Barclays Capital analysts have given a breakdown of Innkeeper’s USA Trust’s CMBS exposure in a report released today.
They reported that Innkeeper’s has $1.2 billion in CMBS exposure, spread out across seven different CMBS transactions. The highest exposure by dollar balance is in LBUBS 2007-C6 and LBUBS 2007-C7.
Innkeeper’s USA Trust yesterday filed for Chapter 11 bankruptcy protection in the U.S. Bankruptcy Court in Manhattan.
The hotel investment company, which was bought by Apollo Investment about three years ago, cited an inability to service its debt as its primary reason for filing.
The bankruptcy filing, according to Barclays analysts, makes it seem that Inkeeper's is giving a 33% discount for the $825 pari passu structure securitized in LBUBS 2007-C6 and LBUBS 2007-C7, which has a total face amount that does not exceed $550 million.
There might be around a 27% discount for seven loans backed by the same of number of properties in other CMBS conduit deals, according to the filing. This number excludes Hilton Suites Anaheim mezzanine and amounts to about $150 million in face value for $206.4 million in securitized mortgages by current balance.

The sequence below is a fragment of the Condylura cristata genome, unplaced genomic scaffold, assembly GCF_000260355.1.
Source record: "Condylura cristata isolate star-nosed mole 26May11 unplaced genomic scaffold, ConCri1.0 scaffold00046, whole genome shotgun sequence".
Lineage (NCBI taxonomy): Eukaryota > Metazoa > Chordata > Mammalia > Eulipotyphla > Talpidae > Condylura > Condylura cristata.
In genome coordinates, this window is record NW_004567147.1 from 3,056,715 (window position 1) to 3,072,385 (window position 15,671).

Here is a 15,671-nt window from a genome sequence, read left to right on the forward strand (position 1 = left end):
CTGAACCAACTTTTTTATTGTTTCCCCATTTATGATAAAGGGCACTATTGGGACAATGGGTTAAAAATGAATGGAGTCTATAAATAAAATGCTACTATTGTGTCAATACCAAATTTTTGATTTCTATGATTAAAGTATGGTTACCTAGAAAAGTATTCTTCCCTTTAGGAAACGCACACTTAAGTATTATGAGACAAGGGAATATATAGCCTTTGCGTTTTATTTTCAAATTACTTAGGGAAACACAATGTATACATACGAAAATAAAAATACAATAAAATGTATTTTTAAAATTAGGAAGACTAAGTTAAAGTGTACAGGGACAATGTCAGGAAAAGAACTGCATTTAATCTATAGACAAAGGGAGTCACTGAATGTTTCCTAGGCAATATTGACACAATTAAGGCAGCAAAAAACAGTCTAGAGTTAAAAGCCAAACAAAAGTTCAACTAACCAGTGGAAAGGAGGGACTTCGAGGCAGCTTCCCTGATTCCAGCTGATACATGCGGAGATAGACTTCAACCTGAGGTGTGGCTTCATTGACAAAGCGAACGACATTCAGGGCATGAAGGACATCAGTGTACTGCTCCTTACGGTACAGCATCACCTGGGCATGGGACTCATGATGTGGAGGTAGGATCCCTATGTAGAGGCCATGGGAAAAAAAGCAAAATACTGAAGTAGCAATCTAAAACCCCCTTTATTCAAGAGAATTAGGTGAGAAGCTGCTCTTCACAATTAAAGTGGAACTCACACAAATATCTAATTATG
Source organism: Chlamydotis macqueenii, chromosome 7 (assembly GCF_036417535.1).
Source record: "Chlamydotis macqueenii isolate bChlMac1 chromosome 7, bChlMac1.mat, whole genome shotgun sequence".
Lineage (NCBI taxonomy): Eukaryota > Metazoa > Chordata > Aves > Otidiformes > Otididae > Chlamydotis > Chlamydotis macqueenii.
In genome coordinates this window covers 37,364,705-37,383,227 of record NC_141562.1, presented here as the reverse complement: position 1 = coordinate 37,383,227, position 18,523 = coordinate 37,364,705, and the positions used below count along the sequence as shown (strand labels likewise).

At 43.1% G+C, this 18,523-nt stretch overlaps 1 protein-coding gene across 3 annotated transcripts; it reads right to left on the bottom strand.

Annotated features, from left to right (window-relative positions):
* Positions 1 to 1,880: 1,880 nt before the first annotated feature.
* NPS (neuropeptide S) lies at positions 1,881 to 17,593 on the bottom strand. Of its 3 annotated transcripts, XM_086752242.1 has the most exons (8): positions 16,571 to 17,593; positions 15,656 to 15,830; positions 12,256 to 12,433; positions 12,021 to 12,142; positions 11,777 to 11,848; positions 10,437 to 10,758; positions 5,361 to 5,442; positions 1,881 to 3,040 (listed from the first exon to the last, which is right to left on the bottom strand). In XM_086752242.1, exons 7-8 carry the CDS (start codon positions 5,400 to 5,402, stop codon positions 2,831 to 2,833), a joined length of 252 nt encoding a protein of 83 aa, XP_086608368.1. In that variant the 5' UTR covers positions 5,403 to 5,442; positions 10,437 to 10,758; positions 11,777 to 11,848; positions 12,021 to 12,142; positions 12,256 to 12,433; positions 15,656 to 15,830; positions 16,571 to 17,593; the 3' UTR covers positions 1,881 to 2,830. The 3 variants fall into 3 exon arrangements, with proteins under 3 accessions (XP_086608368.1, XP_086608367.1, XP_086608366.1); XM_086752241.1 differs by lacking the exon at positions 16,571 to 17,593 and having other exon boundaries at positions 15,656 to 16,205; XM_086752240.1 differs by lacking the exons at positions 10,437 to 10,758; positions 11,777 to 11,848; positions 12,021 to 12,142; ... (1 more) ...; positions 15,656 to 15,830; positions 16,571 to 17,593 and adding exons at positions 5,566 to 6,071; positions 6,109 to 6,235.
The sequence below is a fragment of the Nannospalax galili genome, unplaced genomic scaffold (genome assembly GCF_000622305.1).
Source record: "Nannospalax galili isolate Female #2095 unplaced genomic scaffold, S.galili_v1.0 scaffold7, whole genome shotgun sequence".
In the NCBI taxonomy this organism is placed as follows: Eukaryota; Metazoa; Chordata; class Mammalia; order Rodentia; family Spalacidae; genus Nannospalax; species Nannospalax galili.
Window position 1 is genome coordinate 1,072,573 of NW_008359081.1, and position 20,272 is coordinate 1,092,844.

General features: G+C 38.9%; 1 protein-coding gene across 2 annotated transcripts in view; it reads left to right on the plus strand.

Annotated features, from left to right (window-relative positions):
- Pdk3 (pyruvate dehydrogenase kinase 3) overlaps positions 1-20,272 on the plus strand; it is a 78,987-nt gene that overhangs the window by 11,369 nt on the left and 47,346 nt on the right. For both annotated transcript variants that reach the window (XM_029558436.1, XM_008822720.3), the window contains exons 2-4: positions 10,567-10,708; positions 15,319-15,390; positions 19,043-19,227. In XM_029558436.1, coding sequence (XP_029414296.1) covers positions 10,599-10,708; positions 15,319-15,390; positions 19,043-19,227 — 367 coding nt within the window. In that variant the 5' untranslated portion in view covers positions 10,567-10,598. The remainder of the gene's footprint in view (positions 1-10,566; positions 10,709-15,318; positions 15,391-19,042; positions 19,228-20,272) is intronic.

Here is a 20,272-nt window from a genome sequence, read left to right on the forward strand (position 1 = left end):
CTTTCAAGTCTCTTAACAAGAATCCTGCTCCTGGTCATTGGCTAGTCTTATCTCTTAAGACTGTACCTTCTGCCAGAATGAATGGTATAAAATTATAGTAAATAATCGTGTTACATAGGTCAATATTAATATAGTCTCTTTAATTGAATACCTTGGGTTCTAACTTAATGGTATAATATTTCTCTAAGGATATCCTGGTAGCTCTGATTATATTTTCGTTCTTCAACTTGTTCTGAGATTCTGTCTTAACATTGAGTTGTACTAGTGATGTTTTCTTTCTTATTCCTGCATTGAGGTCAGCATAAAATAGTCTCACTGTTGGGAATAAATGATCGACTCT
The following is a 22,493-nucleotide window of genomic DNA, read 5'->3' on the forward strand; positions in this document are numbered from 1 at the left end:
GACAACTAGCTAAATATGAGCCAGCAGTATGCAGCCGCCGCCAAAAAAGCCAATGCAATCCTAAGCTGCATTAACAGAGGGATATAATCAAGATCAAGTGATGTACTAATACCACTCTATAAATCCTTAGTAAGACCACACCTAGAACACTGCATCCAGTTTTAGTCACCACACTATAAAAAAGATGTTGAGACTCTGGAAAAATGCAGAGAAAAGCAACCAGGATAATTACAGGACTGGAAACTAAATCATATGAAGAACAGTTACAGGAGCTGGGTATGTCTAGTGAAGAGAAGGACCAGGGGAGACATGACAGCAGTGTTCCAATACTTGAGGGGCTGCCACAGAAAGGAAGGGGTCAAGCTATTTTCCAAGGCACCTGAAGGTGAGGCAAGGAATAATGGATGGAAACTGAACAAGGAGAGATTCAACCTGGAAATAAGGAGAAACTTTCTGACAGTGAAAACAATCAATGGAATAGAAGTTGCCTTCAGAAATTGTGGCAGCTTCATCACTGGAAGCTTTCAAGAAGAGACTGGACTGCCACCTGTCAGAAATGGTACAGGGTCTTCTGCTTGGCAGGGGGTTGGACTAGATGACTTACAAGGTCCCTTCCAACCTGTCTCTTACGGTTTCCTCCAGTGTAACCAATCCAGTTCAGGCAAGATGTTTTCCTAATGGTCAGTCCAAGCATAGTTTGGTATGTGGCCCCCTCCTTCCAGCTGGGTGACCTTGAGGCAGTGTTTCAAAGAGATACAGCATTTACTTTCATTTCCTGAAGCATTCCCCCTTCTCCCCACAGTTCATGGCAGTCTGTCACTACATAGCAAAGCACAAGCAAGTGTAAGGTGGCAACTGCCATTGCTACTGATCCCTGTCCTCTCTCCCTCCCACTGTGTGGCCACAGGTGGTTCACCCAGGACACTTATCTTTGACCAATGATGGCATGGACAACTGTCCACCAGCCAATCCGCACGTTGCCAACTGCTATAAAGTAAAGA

The filing also implied the cancellation of the mezzanine debt and said that Lehman Brothers, as the lender, is entitled to receive 100% of the issued and outstanding shares of common stock from Innkeepers in full and final satisfaction of its secured mortgage claims, Barclays analysts reported.
Inkeeper's owes more than $1 billion, according to Chapter 11 documents. A prearranged plan supported by Marriott International will let Innkeeper’s retain its properties while it reorganizes. Marriott, the franchisor of 44 out of the 73 Inkeeper's hotels, will forbear on any claims to the properties and will maintain the branding in exchange for Innkeeper's improving 23 of the Marriott-branded hotels.
Innkeeper's is a REIT and a leading owner of upscale and extended-stay hotel properties throughout the U.S. Its 73 hotels have around 10,000 rooms in 19 states and the District of Columbia.